Just before her birthday Sain had her labs done. For the first time her results were less than favorable. It was/is a hard reality check proving this disease, no matter how controlled, is serious. I'm not going into a lot of details -- I will do that at a later time -- but we've added some meds and will have labs again in December. Best case scenerio is these three months will take care of everything and we can move on.

More to come later...

Monday, August 10, 2009

Belt Testing

There are so many reasons why I am proud of Sain. She's a great kid, kind to people, does very well in school, etc. But one of the things I am most proud of is her determination -- she never lets diabetes win and won't let anyone tell her she can't do something.

When we saw Will Cross speak in July he said something that really hit home. "Find the thing you love to do that makes your diabetes secondary and keep doing it." Martial arts makes Sain's disease secondary.

Below you can see a little of my daughter's passion.

(Today was Sain's last PeeWee class -- tomorrow she begins Juniors (ages 10-14) It should be interesting since this will be the first time in her nearly 10 years that she's the youngest in a class.)

Sunday, July 26, 2009

I wish...

I was smarter than this disease. I wish I could somehow know what it was doing. I wish this disease was like math and had an answer. If this, then that.

But it doesn't.

I feel like I'm at war; at war with an enemy far more intelligent, far more advanced than me. Nothing about this arrogant enemy is predictable. Nothing about it is fair or humane. There is no Geneva Convention with this disease.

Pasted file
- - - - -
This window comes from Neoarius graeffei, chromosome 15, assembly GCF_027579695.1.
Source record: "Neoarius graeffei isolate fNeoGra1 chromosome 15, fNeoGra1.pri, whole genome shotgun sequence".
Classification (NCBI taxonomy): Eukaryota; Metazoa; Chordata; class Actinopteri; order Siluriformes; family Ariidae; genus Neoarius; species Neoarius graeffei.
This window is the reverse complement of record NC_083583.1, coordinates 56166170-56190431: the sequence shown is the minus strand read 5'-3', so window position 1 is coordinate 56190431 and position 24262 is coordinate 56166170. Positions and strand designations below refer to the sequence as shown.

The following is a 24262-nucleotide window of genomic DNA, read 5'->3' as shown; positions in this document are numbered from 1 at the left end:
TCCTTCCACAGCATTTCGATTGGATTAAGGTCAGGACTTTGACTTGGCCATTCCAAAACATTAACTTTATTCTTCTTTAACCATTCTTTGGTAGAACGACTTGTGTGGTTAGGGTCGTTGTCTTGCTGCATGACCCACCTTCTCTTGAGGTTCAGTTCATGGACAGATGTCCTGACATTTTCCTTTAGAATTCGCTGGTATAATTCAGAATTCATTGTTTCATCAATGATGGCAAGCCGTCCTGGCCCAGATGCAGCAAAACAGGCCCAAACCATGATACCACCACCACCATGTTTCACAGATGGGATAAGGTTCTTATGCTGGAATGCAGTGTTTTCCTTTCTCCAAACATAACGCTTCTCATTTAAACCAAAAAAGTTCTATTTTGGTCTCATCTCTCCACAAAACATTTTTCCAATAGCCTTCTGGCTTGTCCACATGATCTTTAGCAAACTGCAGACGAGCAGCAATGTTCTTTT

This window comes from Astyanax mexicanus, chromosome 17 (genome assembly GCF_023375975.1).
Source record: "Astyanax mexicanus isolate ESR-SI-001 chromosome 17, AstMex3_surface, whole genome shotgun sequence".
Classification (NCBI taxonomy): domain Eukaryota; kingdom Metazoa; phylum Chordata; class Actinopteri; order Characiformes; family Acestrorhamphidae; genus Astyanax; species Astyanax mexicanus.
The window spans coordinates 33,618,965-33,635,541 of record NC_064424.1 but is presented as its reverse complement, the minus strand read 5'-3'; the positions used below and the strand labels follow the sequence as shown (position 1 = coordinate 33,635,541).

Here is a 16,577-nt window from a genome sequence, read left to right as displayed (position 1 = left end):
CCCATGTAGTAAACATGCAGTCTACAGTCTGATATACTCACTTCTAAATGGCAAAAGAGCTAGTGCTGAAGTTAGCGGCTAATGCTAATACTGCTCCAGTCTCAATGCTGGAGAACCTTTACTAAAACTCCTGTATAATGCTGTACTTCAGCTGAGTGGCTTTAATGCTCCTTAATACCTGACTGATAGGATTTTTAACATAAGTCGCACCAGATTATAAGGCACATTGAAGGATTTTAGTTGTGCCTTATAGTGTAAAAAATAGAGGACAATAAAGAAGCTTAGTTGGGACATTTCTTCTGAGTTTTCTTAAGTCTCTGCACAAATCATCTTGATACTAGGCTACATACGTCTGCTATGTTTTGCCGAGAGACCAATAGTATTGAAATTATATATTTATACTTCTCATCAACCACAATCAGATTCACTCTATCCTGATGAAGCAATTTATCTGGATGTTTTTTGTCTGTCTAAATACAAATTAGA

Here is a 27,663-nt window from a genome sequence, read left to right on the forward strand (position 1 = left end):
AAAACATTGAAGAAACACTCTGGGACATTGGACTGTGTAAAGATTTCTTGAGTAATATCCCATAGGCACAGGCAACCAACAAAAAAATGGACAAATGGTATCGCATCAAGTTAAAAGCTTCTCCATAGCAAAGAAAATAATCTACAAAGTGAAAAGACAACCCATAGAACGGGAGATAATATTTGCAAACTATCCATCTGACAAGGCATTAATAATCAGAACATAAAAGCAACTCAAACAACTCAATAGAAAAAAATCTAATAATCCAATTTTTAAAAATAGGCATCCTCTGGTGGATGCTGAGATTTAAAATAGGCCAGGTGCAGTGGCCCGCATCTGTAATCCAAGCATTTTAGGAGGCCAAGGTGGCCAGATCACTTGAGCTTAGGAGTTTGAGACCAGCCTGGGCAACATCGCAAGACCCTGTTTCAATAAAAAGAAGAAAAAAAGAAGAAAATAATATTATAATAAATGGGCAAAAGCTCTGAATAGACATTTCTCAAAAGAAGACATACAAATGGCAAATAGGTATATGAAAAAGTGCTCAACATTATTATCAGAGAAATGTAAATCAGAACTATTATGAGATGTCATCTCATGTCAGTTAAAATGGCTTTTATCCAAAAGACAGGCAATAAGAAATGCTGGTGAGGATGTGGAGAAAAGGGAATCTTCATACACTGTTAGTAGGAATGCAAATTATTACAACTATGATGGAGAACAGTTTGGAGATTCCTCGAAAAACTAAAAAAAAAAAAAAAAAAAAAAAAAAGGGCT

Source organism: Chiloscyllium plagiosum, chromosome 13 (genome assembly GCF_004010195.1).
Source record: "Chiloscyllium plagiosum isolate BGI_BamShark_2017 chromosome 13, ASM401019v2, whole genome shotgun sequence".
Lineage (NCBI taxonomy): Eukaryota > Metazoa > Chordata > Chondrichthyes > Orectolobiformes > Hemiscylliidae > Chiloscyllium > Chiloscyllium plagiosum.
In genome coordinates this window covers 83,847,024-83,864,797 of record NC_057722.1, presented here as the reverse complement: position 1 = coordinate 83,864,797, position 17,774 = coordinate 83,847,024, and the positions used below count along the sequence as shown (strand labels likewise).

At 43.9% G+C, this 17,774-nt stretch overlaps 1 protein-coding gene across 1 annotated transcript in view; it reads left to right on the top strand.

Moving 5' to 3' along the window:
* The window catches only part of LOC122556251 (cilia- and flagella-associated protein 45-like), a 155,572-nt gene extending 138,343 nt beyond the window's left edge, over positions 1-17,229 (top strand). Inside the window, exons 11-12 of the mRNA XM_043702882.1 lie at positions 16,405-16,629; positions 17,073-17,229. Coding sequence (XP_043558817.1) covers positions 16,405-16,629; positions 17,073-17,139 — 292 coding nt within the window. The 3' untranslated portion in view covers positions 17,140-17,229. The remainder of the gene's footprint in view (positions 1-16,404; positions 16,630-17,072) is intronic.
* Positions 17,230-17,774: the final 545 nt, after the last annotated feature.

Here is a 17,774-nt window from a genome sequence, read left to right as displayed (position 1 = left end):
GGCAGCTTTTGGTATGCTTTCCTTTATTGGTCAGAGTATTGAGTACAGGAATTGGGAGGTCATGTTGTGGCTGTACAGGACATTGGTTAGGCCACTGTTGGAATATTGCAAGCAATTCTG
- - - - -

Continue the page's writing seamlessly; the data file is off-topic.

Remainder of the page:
After a week of amazingly good numbers and no spikes or dips even at karate camp, Sain is high. Not an "oh, she's running a bit high." No, she's HIGH and I can't get her to stay down. We've done set changes, insulin changes, everything -- 20 + units of correction alone yesterday with precious little results.

Maybe it was a mistake letting her go to a birthday party after getting sick at class; maybe I shouldn't have tried to be somewhat social while mapping out strategies of our next move in my head. But I couldn't let it win -- not yesterday. Yesterday we had to pretend to be normal.

My wish for today -- no ketones and that somehow the correction I gave Sain at 4 am is working and that when I go in the living room to check (camp outs in the living room are one of our "sick day" traditions) there are double down arrows from the sensor!

Tuesday, July 21, 2009

The somewhat evil, somewhat wonderful backyard

I have a love/hate relationship with our backyard. I love it's size (about 1/4 acre) for the kids to play in, I love that it is fenced, and I really love sitting back there looking at the stars (there are no street lights around.) But that is where the love ends.